The bomb was not to be dropped from under 14,000 ft (4,300 m) but Martin, the pilot, could not coax the bomber above 12,700 ft (3,900 m). On its five-minute bombing run, Martin had to fly within the tolerances of its SABS bombsight, within 0.5 mph (0.80 km/h) of airspeed and +/- 10 ft (3.0 m) of altitude. The cameramen started filming and when the bomb dropped, PB966 C jumped 600 ft (180 m) higher. The bomb began its spin and came down on the western span, which disintegrated, along with the roofs of buildings nearby. All but one Lancaster of the first wave, whose Tallboy hung up, bombed. A second wave bombed fairly accurately but one Grand Slam fell 50 yd (46 m) off line due to a SABS fault. Two spans of the bridge, about 100 ft (30 m) long and one pier had been destroyed, the track on the west bank had been cut, 115 ft (35 m) of one of the embankments had been shoved out of line and the entrance to a tunnel on the east bank had been blocked; no damage had been caused to a Red Cross camp nearby. After the war the casings of a Grand Slam and a Tallboy were found at the site; the Grand Slam was thought to have landed flat on a road and only the explosive at the rear of the casing detonated; the Tallboy hit a wall, broke up and buried itself in the ground without going off.
Twenty Lancasters of 617 Squadron, two carrying Grand Slams and the rest Tallboys, flew in good weather with little cloud to Bremen to attack the double-tracked railway bridge at Arbergen which crossed the Weser near Nienburg. The bridge was 200 yd (180 m) long with three steel girder spans. The railway approached the river from the south-west along an embankment until 460 yd (420 m) from the river where it crossed a meadow on a low-lying steel viaduct resting on piers. The bombers were escorted by twenty Mustang Mk IIIs (P-51Cs) of 306 (Polish) Squadron and 309 (Polish) Squadron. Another five fighter squadrons were provided to escort a day raid by 1 and 8 Groups on an oil refinery at Bremen; other Main Force aircraft attacked targets in Münster and Rheine.
The first Grand Slam was dropped from 13,000 ft (4,000 m), landing 30 yd (27 m) short and the second fell 200 yd (180 m) off target to the north, due to flak (anti-aircraft fire) and aiming problems. The Tallboys hit the middle of the bridge and the ends were blown off their piers; the pier to the east collapsed onto the ground and the western pier was twisted and sagged to the ground at one place; part of the railway track, above the embankment and the first pier on the west side, was wrecked. One Lancaster was shot down near Okel and left a crater 33 ft (10 m) deep; five Lancasters were damaged by flak and an attack by a Me 262 jet fighter.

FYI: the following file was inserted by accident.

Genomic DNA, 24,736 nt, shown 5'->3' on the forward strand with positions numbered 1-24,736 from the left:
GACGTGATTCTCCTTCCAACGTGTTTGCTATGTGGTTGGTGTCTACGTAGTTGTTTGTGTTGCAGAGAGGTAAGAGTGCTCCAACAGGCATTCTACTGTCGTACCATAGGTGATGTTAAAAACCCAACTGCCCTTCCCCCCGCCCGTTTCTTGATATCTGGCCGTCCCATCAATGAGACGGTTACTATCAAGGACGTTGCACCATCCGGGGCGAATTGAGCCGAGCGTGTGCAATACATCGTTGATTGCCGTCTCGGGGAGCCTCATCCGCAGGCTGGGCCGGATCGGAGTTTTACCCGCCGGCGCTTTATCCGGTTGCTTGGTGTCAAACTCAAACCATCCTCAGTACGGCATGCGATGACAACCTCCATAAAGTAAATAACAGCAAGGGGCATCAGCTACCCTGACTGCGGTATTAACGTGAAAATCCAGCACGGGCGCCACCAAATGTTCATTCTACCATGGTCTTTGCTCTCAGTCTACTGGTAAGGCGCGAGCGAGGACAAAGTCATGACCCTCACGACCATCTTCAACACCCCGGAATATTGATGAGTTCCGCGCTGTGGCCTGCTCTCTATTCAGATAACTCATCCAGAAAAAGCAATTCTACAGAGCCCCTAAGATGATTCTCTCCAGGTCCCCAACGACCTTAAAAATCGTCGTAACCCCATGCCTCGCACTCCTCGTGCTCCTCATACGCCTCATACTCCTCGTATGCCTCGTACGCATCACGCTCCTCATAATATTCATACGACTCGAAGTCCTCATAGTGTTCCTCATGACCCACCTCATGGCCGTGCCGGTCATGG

Twenty Lancasters of 617 Squadron, six carrying Grand Slams fuzed for 25–30 seconds' delay and 14 with Tallboys with 25–35 seconds' or one-hour delay fuzes, attacked the railway bridge at Nienburg, between Bremen and Hanover, in atmospheric conditions ideal for bombing. A railway bridge at Bremen was attacked at the same time by 9 Squadron with Tallboys. The bombers were escorted by 114 Mustang Mk IIIs and 69 Spitfire Mk IXs from 11 Group squadrons. The Lancasters of 617 Squadron bombed within one minute, dropping five Grand Slams and twelve Tallboys. One Lancaster crew claimed a near miss with a Grand Slam and another crew claimed a hit.
The first large bomb hit the bridge on the AP, [aiming point] and blew the bridge up. It collapsed in the water at the eastern end. There was a further direct hit in the centre.— Pilot Officer M. B. Flatman
It had been planned that the fourth and eight rows of Lancasters would not bomb on the first pass and Flight Lieutenant L. S. Goodman reported that on the second bomb run the bridge was under water, the spans having been broken of blown off their piers. A third Lancaster crew found that their bomb would not drop despite two attempts and the bridge collapsed before the third try, leaving the crew to take it home. A fourth Grand Slam was reported to have hit the east end of the structure. Reconnaissance photographs showed that the bridge had been destroyed.
Another railway Bridge near Bremen was attacked later in the day by twenty 617 Squadron Lancasters, six carrying Grand Slams and 14 with Tallboys. The bridge at Bad Oeynhausen was attacked by 9 Squadron. The weather was clear and ideal for bombing but was also good for the Bremen anti-aircraft defences. The bombers were escorted by 41 Mustang Mk IIIs from 11 Group with seven more squadrons in the vicinity.[e] A total of 128 Lancasters took part in the bombing from 1 Group and 5 Group, most accompanying 617 Squadron on the attack on the bridge at Bremen. The Germans started to generate a smoke screen but were too late; two hits were observed before the smoke screen and wreckage blocked the view. The pitch control on one of Lancaster PB996's engines made the aircraft lose speed and its bomb was dropped on a jettison area; the pilot of PD112 decided to bomb despite the bomb-aimers clear vision panel being smashed by flak .
Three hits were claimed and one Tallboy hung up when the bomb aimer tried to drop it then fell off 15 seconds later, overshooting the bridge. Later analysis found that a Tallboy had landed on the bank at the south end of the bridge about 100 ft (30 m) from the abutment and the shock of the explosion shifted it, making the span fall into the river. A Tallboy hit the north end of the bridge, the damage being swiftly repaired; another 250 yd (230 m) to the south which was filled in and new track laid. Eventually the Germans demolished the bridge to create an obstacle to the Allied ground advance. Lancaster NG489 was hit by flak and the crew jettisoned the Grand Slam to regain control. Several other Lancasters were hit by anti-aircraft fire and four others were attacked by Me 262s, fifteen of which were seen on the flight to the target.[f]